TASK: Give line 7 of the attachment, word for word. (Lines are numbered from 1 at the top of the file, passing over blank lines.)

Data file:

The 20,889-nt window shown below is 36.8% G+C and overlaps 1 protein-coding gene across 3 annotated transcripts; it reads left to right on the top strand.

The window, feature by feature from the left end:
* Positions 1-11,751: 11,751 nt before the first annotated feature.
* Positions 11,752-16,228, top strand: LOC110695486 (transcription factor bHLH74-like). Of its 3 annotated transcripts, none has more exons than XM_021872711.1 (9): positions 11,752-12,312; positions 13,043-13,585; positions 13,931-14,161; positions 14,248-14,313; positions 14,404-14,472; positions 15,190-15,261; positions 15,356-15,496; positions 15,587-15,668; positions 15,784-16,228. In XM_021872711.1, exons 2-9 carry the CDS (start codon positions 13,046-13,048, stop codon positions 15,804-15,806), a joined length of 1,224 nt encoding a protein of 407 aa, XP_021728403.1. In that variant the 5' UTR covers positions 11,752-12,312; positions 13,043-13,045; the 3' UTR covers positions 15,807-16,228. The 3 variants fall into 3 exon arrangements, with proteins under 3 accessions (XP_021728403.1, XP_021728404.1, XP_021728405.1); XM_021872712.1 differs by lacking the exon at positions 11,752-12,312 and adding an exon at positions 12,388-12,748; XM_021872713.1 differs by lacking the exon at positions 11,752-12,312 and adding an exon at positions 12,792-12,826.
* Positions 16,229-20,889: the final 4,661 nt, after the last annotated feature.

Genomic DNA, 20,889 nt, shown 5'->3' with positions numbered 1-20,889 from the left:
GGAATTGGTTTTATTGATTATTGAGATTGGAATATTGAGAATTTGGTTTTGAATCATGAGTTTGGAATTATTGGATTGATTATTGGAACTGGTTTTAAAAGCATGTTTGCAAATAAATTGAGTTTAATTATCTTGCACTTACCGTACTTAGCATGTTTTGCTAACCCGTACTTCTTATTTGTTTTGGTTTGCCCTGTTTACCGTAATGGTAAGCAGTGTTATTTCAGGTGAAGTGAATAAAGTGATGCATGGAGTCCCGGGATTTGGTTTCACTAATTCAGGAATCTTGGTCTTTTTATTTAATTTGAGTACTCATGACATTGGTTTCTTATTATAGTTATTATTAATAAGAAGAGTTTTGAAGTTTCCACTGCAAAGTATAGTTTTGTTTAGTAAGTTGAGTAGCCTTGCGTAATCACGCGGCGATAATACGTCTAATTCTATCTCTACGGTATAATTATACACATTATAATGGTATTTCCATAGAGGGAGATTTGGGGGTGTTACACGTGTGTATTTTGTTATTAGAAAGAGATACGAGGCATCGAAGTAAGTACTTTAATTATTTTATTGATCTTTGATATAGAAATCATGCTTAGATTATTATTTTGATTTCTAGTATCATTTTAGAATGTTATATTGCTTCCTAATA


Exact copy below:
GGAATTGGTTTTATTGATTATTGAGATTGGAATATTGAGAATTTGGTTTTGAATCATGAGTTTGGAATTATTGGATTGATTATTGGAACTGGTTTTAAAAGCATGTTTGCAAATAAATTGAGTTTAATTATCTTGCACTTACCGTACTTAGCATGTTTTGCTAACCCGTACTTCTTATTTGTTTTGGTTTGCCCTGTTTACCGTAATGGTAAGCAGTGTTATTTCAGGTGAAGTGAATAAAGTGATGCATGGAGTCCCGGGATTTGGTTTCACTAATTCAGGAATCTTGGTCTTTTTATTTAATTTGAGTACTCATGACATTGGTTTCTTATTATAGTTATTATTAATAAGAAGAGTTTTGAAGTTTCCACTGCAAAGTATAGTTTTGTTTAGTAAGTTGAGTAGCCTTGCGTAATCACGCGGCGATAATACGTCTAATTCTATCTCTACGGTATAATTATACACATTATAATGGTATTTCCATAGAGGGAGATTTGGGGGTGTTACACGTGTGTATTTTGTTATTAGAAAGAGATACGAGGCATCGAAGTAAGTACTTTAATTATTTTATTGATCTTTGATATAGAAATCATGCTTAGATTATTATTTTGATTTCTAGTATCATTTTAGAATGTTATATTGCTTCCTAATA